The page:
Half a life-time ago, I had moved into the in-house advertising department at my company. My position was “Production assistant”. Advertising happens in teams, divided into particular tasks. There’s the account manager who talks to the client, the art director, the copy writer, traffic, that coordinates everything, and Production that buys services from outside vendors and make sure that everything goes right – in our case, the printing, stuffing and mailing of materials. I worked with a Production Supervisor who had the main responsibility.
Although I was known as competent, and able to work with somewhat difficult people, there was one supervisor that did me in. She was secretive, and obsessive. One of the few people I have not been able to work with or work with well.
We did have an absolutely fantastic manager though. He was able to match people well, you knew he had your back, and he got the best out of most of his staff.
At this time, Valerie came in as a freelance production supervisor. Our manager moved me to work with her instead, after a work review I had gotten that even he questioned (I was too timid to be upset about it).
Valerie had worked free-lance in the advertising industry in LA for quite a while – it is actually a small kind of incestuous group, where people move from agency to agency. But, she had started out as a pianist, with a BA in music from USC.
With my love of classical music, we got along very well. She was kind and personable. Nine years older than me, but approaching 30, that gap was unimportant.
At the time, there was a new tradition for co-workers to surprise decorate the cubicle or office for someone’s birthday. There was one where the office was filled with colored dots. The owner of the Dalmatians got hers decorated with black dots. A woman got hers decorated with hunks, and a man his decorated with babes – all tying in with what they so very expressly liked.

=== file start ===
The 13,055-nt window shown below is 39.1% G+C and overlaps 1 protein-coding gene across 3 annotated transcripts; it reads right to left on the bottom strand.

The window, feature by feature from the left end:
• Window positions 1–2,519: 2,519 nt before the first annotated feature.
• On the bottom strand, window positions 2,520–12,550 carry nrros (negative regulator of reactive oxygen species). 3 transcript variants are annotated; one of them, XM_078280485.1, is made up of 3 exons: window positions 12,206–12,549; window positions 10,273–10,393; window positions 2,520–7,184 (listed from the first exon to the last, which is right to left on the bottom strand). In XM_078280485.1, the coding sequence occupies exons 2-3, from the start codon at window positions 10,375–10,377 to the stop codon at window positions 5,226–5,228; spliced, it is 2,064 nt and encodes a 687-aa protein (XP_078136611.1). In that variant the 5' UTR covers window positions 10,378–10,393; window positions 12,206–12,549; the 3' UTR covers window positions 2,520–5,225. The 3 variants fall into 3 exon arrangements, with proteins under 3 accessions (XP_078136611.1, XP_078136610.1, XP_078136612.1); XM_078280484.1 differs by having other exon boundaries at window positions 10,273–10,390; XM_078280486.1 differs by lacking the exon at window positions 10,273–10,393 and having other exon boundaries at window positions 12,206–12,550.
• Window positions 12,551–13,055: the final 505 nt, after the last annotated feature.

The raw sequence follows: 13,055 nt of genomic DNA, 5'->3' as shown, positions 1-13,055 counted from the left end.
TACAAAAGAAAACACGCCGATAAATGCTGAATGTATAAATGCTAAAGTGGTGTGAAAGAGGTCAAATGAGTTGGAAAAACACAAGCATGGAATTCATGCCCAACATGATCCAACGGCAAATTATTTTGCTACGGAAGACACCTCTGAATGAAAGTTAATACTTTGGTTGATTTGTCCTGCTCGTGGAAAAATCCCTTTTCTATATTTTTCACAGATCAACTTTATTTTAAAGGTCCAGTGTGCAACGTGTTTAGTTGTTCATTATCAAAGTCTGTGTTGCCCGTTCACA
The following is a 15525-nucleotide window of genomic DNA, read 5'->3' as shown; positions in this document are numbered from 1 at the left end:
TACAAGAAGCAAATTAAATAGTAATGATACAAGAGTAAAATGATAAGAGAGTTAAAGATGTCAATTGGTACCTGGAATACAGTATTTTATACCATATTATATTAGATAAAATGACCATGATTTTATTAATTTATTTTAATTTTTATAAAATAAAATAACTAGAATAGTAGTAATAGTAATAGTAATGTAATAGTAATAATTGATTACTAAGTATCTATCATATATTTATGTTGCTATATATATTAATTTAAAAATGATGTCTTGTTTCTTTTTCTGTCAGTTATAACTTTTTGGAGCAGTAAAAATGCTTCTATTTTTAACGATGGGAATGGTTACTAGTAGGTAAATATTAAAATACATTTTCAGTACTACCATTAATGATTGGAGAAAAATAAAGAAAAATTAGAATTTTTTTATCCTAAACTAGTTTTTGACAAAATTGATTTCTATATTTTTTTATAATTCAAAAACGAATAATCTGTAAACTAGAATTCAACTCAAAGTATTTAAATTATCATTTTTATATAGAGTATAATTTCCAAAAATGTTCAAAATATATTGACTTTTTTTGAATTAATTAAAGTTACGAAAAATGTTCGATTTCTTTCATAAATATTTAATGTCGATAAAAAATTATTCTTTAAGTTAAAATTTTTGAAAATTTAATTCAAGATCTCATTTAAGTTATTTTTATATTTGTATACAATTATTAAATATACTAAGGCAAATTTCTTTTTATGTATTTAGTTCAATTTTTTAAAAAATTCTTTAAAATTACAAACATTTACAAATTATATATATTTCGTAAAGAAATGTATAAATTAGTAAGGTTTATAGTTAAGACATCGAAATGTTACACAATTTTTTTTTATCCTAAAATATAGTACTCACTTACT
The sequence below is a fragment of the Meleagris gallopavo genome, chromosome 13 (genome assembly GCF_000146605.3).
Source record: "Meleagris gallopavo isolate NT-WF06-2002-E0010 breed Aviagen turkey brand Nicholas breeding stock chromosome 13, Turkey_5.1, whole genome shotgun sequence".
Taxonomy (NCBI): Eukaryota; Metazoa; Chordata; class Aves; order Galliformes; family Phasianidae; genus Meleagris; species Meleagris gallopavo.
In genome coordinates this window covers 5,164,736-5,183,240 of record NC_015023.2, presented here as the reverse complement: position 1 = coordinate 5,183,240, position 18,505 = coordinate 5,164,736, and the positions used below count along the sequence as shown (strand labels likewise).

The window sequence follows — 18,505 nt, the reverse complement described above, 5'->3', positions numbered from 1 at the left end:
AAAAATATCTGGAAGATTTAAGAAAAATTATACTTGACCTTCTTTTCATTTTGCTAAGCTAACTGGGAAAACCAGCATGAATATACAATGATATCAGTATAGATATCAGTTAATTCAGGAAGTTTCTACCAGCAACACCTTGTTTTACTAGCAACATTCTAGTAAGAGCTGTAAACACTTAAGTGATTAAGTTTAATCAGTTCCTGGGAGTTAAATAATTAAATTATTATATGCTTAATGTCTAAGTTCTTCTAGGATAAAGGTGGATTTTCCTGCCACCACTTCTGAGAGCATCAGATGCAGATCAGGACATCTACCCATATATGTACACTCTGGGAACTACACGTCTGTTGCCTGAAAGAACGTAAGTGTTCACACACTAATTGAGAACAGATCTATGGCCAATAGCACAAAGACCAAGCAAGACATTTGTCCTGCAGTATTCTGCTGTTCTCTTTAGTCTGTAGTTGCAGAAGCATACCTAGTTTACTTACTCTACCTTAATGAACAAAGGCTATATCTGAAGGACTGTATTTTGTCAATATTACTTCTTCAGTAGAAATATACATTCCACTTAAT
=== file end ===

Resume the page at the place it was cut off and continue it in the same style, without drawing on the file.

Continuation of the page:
For my birthday, Valerie and friends decorated my cubicle with dinosaurs. When it was her turn, I cut out 8’th notes, and made a poster where I wrote out the melody for happy birthday in musical notation.
Somewhere, as I was shifting towards more studying, we started to go to concerts and operas together. She knew some of the musicians. She had played in trios with them, so I got to go back-stage a lot to talk to them, which was a lot of fun. Particularly, she was good friends with a tall cellist, and the conductor of the opera orchestra.
One of the bennies I got as a UCLA student was cheap tickets to the opera (She had a subscription). What was so wonderful with Valerie was that she thought of the opera as her home, so when we got there, and had our middling seats, she’d scout out open seats close to the scene, and just move us there, and in the breaks she would chat with Randy, the conductor.
But, as I got more involved with my studies, and met a new boyfriend (now husband), we met more seldom, and the friendship kind of faded. Not for any particular reason. Lives are lived, and things change, and then I moved to Indiana to pursue my doctorate.
Occasionally I would look her up on the net, but she didn’t have the same kind of presence as I did.
I did it again, the other day, and now I found her obituary. She had passed away this summer, 70 years old. She was a kind, generous person. I have a lot of great memories with her. And, even though 70 is respectable, much too young.